Morgan Freeman‘s narration is effective, even if the language he is given is often a bit florid and over-romanticized. This is a case when a little bit less would have been a whole lot more, but that’s a fairly minor quibble. March of the Penguins still does an amazing job of communicating a story of survival in the face of nature’s cruel, heartless beauty.

2 thoughts on “March of the Penguins

  1. Sandie

    Good observations on the romanticization. And I would agree. Although I think that’s what set this documentary apart from others. The personification of wild creatures.

    I would recommend you watch the original french version(Le Marche de L’Empereur) with subtitles. Be warned however, the french version is more romanticized than the english dub. But the haunting music (english version dubbed the soundtrack as well) and the very unique personification of the penguins is quite enjoyable in my opinion, and the originality of this documentary is lost with the english narration.


    “The March of the Penguins” has to be one of the most beautiful documentaries in recent memory. Luc Jacquet, its director, takes us on trip to Antarctica where we are introduced to the majestic Emperor penguins. Mr. Jacquet and his cinematographers, Laurent Chalet and Jerome Maison, have done the impossible task to capture these penguins in their own habitat under conditions that seem almost humanly impossible to live, let alone take this team to register it for us, the viewers in all its splendor and bleakness.

    The Emperor penguins have to be the most elegant birds on this planet. They have such a noble way of standing and shuffling in almost perfect lines from the sea to the area where they will mate, hatch their eggs, and then have the females leave for the sea to feed themselves and bring back food for the new chicks. After that is accomplished, it’s the males turn to do their march back to the sea to feed and fortify themselves, returning to the hatching and mating area. What makes these penguins so unique is the sense of family they project at all times.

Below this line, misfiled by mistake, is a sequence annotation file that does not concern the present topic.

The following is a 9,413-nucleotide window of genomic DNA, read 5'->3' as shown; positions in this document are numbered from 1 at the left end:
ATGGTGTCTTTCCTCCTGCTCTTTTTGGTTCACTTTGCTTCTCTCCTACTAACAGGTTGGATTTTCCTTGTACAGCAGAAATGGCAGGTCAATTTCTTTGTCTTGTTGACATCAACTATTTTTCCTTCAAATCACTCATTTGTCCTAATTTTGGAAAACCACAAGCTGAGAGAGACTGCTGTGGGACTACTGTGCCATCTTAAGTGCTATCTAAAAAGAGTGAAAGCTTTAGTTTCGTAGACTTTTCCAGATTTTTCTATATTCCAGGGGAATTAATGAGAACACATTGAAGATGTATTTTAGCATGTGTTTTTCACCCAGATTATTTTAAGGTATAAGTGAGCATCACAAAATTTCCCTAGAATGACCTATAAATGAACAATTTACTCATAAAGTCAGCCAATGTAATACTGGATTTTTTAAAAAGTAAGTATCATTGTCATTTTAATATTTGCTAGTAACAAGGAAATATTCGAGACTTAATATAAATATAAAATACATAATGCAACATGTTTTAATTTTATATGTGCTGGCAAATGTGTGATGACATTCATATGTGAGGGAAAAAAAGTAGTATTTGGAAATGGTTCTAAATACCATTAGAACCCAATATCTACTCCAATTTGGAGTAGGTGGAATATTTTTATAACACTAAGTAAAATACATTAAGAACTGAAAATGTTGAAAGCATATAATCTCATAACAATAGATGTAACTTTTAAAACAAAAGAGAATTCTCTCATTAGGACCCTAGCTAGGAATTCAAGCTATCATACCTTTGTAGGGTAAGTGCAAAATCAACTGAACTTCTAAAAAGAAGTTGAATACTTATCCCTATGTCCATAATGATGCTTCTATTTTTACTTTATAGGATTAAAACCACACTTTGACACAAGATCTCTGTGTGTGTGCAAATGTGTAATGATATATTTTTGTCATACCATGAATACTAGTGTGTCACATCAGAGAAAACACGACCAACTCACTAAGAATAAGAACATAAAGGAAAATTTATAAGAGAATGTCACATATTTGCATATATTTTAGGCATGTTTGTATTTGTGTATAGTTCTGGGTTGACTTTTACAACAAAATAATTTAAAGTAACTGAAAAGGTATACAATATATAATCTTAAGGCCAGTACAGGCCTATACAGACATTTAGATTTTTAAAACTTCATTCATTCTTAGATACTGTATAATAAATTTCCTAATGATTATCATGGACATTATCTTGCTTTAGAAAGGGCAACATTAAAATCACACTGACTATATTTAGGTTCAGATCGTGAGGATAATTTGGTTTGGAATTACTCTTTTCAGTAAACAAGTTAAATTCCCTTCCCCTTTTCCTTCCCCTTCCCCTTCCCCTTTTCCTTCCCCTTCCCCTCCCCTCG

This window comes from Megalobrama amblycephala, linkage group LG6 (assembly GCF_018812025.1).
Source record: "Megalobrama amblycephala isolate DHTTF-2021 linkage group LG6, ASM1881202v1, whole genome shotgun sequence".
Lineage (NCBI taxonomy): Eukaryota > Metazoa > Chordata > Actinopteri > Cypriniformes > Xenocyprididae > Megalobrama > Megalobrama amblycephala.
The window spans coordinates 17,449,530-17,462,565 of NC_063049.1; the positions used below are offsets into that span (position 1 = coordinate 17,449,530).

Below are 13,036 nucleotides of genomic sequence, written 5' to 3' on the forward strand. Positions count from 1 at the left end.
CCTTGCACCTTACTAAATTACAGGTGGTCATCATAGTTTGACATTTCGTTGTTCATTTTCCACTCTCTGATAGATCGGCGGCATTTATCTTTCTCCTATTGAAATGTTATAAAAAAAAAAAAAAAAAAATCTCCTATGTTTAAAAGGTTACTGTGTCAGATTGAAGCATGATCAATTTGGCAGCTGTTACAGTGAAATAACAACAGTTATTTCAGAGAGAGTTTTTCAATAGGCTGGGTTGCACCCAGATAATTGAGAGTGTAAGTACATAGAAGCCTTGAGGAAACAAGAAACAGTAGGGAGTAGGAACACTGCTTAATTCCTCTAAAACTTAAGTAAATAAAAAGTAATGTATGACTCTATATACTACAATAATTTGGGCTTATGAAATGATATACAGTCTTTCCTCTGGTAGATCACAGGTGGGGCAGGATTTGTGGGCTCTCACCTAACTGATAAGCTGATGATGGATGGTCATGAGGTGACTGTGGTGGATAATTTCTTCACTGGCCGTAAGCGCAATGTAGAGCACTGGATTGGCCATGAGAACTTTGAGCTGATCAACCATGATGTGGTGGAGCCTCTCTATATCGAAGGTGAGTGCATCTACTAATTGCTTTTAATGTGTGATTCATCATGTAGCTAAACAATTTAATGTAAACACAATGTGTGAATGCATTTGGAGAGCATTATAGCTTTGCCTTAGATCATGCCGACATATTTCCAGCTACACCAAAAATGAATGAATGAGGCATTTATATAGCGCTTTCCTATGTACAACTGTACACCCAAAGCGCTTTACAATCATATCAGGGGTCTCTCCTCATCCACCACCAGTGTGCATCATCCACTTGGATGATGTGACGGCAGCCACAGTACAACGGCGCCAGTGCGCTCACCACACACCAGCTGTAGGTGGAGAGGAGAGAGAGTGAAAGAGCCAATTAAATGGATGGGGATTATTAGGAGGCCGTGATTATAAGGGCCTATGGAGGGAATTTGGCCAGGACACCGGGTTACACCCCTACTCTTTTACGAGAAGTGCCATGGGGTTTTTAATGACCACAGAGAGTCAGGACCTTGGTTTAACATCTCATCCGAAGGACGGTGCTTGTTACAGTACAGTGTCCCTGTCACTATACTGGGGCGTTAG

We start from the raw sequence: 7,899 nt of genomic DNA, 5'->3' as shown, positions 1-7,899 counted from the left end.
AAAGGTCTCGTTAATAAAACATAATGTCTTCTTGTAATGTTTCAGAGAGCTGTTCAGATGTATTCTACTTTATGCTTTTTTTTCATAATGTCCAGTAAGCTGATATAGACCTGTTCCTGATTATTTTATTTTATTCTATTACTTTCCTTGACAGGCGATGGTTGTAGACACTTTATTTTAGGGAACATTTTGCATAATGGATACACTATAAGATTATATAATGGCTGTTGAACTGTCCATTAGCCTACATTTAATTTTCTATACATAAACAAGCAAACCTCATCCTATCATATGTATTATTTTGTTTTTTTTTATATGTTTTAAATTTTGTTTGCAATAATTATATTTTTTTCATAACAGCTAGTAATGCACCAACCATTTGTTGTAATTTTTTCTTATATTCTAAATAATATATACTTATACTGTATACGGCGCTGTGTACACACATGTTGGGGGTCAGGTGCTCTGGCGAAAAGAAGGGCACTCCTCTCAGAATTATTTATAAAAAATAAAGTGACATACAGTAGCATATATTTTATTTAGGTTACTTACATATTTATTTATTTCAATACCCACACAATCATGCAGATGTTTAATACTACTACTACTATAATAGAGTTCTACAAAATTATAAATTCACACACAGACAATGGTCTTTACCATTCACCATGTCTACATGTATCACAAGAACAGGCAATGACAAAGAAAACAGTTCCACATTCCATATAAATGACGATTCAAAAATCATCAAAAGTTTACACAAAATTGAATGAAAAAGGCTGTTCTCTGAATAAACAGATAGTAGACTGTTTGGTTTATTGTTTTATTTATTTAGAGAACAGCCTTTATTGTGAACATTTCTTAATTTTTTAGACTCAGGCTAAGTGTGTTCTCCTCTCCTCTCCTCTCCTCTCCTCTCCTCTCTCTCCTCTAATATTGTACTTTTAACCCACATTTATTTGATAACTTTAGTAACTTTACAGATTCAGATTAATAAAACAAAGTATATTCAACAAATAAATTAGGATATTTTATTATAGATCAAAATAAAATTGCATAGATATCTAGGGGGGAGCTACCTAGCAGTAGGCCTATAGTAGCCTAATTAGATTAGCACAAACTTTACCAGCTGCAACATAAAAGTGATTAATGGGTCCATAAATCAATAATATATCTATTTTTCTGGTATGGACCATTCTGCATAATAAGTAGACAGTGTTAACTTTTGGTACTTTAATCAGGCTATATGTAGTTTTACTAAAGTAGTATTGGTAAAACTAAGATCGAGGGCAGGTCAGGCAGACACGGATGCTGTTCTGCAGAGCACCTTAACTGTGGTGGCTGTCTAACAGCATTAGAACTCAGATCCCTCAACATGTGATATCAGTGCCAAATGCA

Mr. Jacquet makes it clear for us to understand the behavior of the Emperors in their hostile environment. The English version has the clear narration by Morgan Freeman who expands on the way these birds live and how they are able to survive under extreme conditions. From what I have read about the documentary, the English version, which we are seeing in this country, has a musical score by Alex Wurman, that enhances the movie in unexpected ways.

    Antarctica, that icy white vastness at the end of the world, has never looked more majestic than in this documentary. Thanks to Luc Jacquet we are enlightened by all what we learn about the Emperors as they endure and survive under the worst possible circumstances and remain the graceful figures they are. Watching “The March of the Penguins” feels, at times, like being at the ballet watching a magical dance performed by these flightless birds that manage to look so dignified all the time while doing for us their amazing dance of survival.


Leave a Reply

Your email address will not be published. Required fields are marked *